A lot of Johnson’s problems can be smoothed out with experience. Johnson looked a tad slow to react to stunts. While he can get away with this in college, that timing has to get ironed out in the NFL. His down-to-down consistency, while improving the more he played, still isn’t quite fully developed. There were definitely more highs than lows throughout his tape, but he has to produce a full season decreasing those lows.

Johnson also only being listed at 310 pounds is slightly concerning. Despite demonstrating excellent play strength and a stout anchor, 310 pounds is well below NFL standards. If he can add another 5-10 pounds to his frame and keep his mobility and agility, scouts may feel better about his frame holding up at the next level.

2021 NFL Draft projection

There wasn’t a lot of faults with Zion Johnson’s tape. It was one of the most surprising evaluations I had this summer, as he has relatively little buzz. Johnson has plenty of positives to bank on in the scouting department, and a lot of his weaknesses can be shored up over time.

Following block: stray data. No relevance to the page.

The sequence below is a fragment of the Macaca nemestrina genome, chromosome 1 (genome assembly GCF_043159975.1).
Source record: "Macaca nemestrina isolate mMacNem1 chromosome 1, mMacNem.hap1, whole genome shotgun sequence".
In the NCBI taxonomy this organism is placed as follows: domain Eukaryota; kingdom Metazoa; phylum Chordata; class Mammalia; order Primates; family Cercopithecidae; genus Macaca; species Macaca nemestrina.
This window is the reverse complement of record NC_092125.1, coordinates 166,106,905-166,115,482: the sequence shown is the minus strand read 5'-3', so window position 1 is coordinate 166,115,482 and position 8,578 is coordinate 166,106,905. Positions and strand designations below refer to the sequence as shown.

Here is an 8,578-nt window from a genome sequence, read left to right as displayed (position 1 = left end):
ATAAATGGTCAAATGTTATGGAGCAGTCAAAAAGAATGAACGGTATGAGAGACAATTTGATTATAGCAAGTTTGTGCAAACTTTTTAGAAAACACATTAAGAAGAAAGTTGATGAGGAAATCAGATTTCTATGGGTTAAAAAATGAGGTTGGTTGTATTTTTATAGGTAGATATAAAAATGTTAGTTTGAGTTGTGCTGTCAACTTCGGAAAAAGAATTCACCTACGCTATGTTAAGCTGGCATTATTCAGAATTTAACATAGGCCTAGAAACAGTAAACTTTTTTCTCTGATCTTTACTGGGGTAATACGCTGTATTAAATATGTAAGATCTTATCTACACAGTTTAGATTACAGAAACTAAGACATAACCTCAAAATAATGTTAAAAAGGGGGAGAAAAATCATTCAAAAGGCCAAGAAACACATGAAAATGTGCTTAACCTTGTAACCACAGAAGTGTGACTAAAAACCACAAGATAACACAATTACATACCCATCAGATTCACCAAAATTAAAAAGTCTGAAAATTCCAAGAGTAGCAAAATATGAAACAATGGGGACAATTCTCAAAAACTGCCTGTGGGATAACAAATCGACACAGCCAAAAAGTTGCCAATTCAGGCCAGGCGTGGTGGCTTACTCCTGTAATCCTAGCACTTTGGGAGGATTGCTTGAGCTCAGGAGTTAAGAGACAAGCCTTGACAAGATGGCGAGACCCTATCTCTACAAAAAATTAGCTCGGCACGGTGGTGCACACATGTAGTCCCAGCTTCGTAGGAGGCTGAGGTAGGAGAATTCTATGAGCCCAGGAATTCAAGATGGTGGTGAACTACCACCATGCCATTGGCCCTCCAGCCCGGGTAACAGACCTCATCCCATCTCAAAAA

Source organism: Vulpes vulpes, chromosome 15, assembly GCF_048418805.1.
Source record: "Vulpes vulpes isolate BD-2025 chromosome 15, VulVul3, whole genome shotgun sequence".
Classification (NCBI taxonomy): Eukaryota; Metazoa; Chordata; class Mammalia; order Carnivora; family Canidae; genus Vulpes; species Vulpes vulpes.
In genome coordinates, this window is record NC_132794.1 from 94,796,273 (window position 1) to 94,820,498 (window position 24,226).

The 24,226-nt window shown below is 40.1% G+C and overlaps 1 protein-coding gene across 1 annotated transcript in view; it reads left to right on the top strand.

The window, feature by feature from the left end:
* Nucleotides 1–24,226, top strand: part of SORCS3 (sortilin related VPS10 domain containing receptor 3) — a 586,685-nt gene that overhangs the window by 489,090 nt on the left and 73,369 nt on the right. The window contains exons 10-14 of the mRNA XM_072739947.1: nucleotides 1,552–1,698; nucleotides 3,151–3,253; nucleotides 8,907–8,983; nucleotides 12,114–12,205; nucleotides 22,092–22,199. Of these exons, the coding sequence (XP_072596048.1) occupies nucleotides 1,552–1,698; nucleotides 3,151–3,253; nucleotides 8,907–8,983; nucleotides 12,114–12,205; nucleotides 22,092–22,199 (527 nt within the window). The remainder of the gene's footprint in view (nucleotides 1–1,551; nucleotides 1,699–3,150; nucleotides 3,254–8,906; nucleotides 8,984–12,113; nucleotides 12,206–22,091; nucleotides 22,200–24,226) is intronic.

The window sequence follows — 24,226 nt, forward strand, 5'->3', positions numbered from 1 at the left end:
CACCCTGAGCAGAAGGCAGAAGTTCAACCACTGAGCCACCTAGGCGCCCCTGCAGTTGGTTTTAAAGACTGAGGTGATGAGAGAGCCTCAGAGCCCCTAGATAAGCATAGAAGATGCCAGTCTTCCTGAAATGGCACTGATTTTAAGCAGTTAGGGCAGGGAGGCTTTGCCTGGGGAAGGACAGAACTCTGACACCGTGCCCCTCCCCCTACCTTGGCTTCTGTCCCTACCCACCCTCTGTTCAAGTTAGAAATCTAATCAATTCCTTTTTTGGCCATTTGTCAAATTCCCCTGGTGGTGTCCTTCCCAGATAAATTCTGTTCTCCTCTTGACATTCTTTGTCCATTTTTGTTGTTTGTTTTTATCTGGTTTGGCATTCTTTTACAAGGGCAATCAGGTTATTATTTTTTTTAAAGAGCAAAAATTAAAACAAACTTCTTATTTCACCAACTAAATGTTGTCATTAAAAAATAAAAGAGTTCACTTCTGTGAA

While Johnson may not be an absolute freak at his position a la Quenton Nelson, he is a quality guard option for the NFL. Pro Football Network’s Tony Pauline nailed it on the head saying Johnson should be a Senior Bowl invite- and an easy one at that.

Pauline stated that Zion has the attention of NFL scouts already. In his ACC Summer scouting preview, Pauline wrote:

Zion Johnson is well-liked in the scouting community, and scouts I’ve spoken with stamp him as a mid-round choice…At the top of his game, he controls opponents at the line and shows a lot of skill blocking in motion…If Johnson meets expectations and plays at a high level throughout the 2020 season, I would imagine we will see him at the Senior Bowl and in the draft’s initial 125 picks.

Projecting guards in the draft is difficult, as positional value often dictates the selection. Johnson is a fit for both gap and zone schemes and is a plug-and-play guard option. If Johnson irons out the inconsistencies in his game, he has an excellent shot at being selected on Day 2 in the 2021 NFL Draft.

AJ Schulte is an NFL Draft Analyst for PFN. You can follow him on Twitter @AJDraftScout.